"I'm... sorry, Jack. I hope you won't think any less of me for doing this, but it's for your own good."
"You mean your own good, don't you, Kathy? You've always done this, done things for yourself, and explained them as being done for someone else - you're a real cold-hearted bitch, you know that Kathy? a real cold-hearted bitch, and I'm glad you're leaving, you've been nothing but a hindrance, a millstone around my-"
My tirade was cut short by Kathy's tearful slamming of the door. I could hear her running down the tile hallway of the apartment complex, running down the stairwell, down to the lobby... I walked slowly to the window, I couldn't help it. I half-expected it to be raining, or hailing, or snowing; all the clichéd things that happen in the background of a big breakup, you know, like in the movies. Always it's overcast, rain pouring in sheets as the girl runs raggedly across the street, the guy sitting at his window, watching her run, watching her try to and eventually hail a cab, watching her disappear down the long road into the mist, finally putting his face in his hands and weeping...

Not for me, though; sunny as any summer's day, not a cloud in the sky, as I watched her stride purposefully across the street to the bus stop and wait, impatiently, for the Number 3 bus to arrive, dabbing at her reddened, streaky eyes with a wad of tissue. I turned away from the window, not wanting her to catch me staring, not wanting to meet her eyes, stumbling over to the kitchen, looking with a strange desperation for the half-bottle of Wild Turkey I kept in the cabinet for emergencies. When I found it, it was almost empty, and I cursed myself as I poured the last of it into a glass, gulping it down like a man dying of thirst as I lurched towards my easy chair. I collapsed into it, the realization of what had just happened only now starting to sink in.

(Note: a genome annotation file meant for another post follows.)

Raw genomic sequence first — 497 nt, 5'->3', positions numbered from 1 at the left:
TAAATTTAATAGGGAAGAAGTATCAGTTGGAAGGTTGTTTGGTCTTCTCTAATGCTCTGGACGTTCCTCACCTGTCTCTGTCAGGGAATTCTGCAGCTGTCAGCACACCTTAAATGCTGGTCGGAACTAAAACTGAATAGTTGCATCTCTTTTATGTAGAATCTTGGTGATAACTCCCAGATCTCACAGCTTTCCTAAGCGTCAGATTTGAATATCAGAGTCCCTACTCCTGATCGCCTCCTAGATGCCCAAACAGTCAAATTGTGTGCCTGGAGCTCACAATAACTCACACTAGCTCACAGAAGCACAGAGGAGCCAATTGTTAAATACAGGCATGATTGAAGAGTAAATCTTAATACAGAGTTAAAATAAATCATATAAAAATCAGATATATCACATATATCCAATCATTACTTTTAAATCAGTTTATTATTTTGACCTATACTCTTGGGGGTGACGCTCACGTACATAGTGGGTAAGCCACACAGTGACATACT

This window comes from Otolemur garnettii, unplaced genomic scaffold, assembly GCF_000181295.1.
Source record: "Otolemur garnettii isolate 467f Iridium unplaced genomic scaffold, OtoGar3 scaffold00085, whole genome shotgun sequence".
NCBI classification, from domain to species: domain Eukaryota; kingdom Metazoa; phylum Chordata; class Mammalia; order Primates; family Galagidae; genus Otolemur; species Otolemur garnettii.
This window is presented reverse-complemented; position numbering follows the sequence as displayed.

Kathy was gone. She wasn't coming back, she wasn't going to 'stay friends', she wasn't... I dully stared at my empty glass for a good minute, then slowly pulled myself to my feet and walked back over to the window. She was still there, a determined look on her face, looking more the woman I had known. The bus was just pulling into the stop. I saw Kathy glance up, half a moment, at my window, before looking down and stepping onto the bus.

That was the last time I ever heard from Kathy. She'd been my best friend, my lover, my - all the clichés that people in love spout about their lovers, she'd been all of those for a long five years, and now she was gone, leaving to go overseas, leaving me.

I guess... I guess she was right, though, in retrospect. If it hadn't been for her leaving, I wouldn't have forced myself to improve, to get ahead in my job; I wouldn't have gone out, socialized with people outside of the office and the apartment, or even have met my wife, married, and had two wonderful kids. I can't help but wonder, though, how it might have been if things had gone differently, if Kathy and I hadn't so sharply drifted apart. For all our fights and our incompatibilities, would we have been a successful couple nonetheless? But that's in the past, now, and I have the whole future to look forward to...

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